The minimum number of shareholders is normally two, however a “single member company” may also be registered under the Act. A single member company is a private limited liability company, which qualifies as an exempt company and which is incorporated with one member or whose membership is reduced to one person after incorporation. In the case of a single member company, the Memorandum of Association should indicate the main trading activity of the company.
It is possible under Maltese law to hold shares through a fiduciary or on a trust. Where shares are so held, the beneficial owner’s identity is not disclosed in the memorandum and articles of association, but disclosure of the beneficial owner must be made with the bank at the time of opening the company’s bank account and with the Registry of Companies when incorporating the company, in accordance with anti-money laundering legislation.
Every company registered in Malta must have a registered office in Malta. This may be at the office of a firm of lawyers, accountants or other providers of corporate services. Any changes to the company’s registered office must be notified to the Registrar of Companies as soon as possible. Furthermore, every company must have at least one director (at least 2 in the case of public companies). Duties of the directors include the duty to act honestly and in good faith in the best interests of the company, and to exercise adequate diligence. Every company must also have a company secretary. The law does not require that the company secretary be resident in Malta.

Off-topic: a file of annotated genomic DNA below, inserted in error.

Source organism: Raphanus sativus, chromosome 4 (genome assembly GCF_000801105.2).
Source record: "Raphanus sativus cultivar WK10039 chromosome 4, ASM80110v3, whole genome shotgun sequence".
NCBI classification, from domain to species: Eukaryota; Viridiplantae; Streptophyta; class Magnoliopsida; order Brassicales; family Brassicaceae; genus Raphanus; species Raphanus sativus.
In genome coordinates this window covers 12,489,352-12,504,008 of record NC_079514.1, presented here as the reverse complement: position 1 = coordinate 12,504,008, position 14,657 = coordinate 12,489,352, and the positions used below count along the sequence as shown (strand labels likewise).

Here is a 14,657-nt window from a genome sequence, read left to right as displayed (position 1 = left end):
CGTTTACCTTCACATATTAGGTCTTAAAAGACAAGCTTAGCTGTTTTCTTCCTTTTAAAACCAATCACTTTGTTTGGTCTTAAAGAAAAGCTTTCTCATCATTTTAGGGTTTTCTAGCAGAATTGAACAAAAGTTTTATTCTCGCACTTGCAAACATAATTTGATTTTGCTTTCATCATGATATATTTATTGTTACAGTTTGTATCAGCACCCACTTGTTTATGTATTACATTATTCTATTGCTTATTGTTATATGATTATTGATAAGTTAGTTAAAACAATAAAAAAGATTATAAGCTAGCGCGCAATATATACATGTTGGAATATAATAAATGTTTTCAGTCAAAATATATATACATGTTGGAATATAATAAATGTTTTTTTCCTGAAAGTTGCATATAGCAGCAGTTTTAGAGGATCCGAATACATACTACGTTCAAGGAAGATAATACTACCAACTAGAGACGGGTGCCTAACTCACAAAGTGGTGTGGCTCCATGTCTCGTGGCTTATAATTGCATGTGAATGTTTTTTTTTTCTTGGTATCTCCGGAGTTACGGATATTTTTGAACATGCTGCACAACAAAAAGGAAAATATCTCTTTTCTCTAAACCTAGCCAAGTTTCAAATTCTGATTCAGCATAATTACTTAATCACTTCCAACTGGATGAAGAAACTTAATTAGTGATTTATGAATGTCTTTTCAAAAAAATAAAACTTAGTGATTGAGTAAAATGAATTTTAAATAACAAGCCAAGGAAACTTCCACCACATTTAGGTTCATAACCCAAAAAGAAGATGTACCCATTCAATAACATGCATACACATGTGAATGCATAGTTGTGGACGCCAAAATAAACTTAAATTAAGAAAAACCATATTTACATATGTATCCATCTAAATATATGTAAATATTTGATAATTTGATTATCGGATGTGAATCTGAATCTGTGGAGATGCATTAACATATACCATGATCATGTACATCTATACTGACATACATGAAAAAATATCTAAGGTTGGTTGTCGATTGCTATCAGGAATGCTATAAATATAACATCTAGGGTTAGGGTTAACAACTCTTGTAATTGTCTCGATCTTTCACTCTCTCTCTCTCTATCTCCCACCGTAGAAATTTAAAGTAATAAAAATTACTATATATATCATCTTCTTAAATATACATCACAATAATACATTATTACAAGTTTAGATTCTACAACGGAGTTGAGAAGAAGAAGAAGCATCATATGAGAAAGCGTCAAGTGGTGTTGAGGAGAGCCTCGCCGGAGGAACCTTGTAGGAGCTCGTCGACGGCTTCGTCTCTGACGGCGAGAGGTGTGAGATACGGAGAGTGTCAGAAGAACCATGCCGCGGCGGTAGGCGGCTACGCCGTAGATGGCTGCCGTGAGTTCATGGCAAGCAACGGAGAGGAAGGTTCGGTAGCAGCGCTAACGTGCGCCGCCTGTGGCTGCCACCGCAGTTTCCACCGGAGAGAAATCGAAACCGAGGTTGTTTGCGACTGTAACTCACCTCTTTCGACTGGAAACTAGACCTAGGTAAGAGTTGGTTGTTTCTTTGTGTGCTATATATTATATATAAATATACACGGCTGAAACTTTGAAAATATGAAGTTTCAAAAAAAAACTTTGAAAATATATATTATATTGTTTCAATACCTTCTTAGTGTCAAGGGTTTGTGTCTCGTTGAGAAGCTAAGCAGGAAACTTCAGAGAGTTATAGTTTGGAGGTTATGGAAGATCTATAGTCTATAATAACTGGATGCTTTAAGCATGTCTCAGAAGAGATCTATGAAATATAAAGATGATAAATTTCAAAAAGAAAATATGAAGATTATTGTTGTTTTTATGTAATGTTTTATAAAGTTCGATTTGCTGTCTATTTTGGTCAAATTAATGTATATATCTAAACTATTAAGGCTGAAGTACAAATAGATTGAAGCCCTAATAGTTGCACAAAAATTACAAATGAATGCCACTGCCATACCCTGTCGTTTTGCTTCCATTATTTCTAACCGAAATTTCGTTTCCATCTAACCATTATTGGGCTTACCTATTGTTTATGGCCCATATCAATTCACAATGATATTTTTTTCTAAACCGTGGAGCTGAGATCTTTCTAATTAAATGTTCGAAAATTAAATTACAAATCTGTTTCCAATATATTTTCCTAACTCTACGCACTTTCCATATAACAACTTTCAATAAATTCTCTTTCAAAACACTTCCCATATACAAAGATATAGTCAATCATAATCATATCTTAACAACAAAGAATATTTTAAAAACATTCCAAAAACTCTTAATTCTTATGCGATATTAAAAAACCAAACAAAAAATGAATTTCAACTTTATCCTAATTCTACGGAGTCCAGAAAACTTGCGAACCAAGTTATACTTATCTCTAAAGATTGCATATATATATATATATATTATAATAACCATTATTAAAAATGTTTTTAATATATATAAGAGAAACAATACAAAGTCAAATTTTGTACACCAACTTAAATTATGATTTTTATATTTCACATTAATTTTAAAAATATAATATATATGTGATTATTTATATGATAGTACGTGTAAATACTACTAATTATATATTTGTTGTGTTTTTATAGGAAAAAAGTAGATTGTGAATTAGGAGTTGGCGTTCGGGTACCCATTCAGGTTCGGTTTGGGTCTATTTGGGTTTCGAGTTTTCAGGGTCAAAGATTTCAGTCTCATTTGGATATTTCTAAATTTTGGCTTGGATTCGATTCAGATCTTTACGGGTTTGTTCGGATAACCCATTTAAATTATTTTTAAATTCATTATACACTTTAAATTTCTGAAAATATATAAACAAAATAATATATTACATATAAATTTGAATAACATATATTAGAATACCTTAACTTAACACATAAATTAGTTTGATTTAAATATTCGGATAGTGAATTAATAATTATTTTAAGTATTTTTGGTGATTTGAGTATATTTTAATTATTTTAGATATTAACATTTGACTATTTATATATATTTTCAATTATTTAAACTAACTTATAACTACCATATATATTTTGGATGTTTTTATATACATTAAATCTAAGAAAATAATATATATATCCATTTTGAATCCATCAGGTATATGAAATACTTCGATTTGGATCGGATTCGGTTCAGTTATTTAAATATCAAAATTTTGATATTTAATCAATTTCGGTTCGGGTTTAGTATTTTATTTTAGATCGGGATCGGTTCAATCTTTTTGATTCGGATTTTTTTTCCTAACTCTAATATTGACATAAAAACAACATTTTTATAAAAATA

The Memorandum and Articles of Association constituting the company are forwarded to the Registrar of Companies for registration. These should be accompanied by all relevant documentation, including certified copies of identification documents, references and declarations by trustees where applicable. Evidence of paid up share capital in the form of a bank deposit advice should also be produced. A company comes into existence from the date of registration indicated in its Certificate of Registration. The fees payable to the Registrar for the registration of a company are calculated according to the company’s authorized share capital, and range from a minimum fee of €245 where the authorized share capital does not exceed €1,500, up to a maximum fee of €2,250 where the share capital exceeds €2,500,000.
A company is required to register for income tax purposes upon incorporation and to submit a tax return every year. A company which is registered in Malta is to be deemed domiciled and tax resident in Malta from the date of its incorporation, and is therefore subject to a flat rate of 35% on its worldwide income. However, in view of Malta’s full imputation system of taxation, any income tax paid by the company is credited in full to the shareholder upon a distribution of profits so as to avoid any double taxation of corporate profits. Therefore, though corporate taxation in Malta is relatively high, shareholders are entitled to claim back part or even the whole of the tax paid by the Malta company. This is what makes the Malta taxation system so attractive to companies.